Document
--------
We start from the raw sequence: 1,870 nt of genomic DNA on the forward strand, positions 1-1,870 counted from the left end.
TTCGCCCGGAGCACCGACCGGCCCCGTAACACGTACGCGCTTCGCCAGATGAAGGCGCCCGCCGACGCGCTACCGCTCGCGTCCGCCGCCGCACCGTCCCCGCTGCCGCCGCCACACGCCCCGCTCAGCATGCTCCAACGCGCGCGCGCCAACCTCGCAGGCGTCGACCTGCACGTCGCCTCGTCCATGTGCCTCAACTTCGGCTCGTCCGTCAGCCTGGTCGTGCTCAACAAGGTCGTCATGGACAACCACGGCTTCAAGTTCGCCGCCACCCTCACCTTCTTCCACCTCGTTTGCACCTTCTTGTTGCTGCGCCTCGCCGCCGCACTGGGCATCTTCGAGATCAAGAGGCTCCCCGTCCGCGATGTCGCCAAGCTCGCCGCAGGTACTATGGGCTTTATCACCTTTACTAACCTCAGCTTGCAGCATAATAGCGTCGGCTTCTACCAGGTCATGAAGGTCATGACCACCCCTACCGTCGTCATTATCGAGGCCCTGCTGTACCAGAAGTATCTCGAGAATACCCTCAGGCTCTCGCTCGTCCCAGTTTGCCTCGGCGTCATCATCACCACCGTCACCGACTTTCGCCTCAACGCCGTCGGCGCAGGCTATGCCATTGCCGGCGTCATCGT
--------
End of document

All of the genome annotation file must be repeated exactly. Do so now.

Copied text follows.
We start from the raw sequence: 1,870 nt of genomic DNA on the forward strand, positions 1-1,870 counted from the left end.
TTCGCCCGGAGCACCGACCGGCCCCGTAACACGTACGCGCTTCGCCAGATGAAGGCGCCCGCCGACGCGCTACCGCTCGCGTCCGCCGCCGCACCGTCCCCGCTGCCGCCGCCACACGCCCCGCTCAGCATGCTCCAACGCGCGCGCGCCAACCTCGCAGGCGTCGACCTGCACGTCGCCTCGTCCATGTGCCTCAACTTCGGCTCGTCCGTCAGCCTGGTCGTGCTCAACAAGGTCGTCATGGACAACCACGGCTTCAAGTTCGCCGCCACCCTCACCTTCTTCCACCTCGTTTGCACCTTCTTGTTGCTGCGCCTCGCCGCCGCACTGGGCATCTTCGAGATCAAGAGGCTCCCCGTCCGCGATGTCGCCAAGCTCGCCGCAGGTACTATGGGCTTTATCACCTTTACTAACCTCAGCTTGCAGCATAATAGCGTCGGCTTCTACCAGGTCATGAAGGTCATGACCACCCCTACCGTCGTCATTATCGAGGCCCTGCTGTACCAGAAGTATCTCGAGAATACCCTCAGGCTCTCGCTCGTCCCAGTTTGCCTCGGCGTCATCATCACCACCGTCACCGACTTTCGCCTCAACGCCGTCGGCGCAGGCTATGCCATTGCCGGCGTCATCGT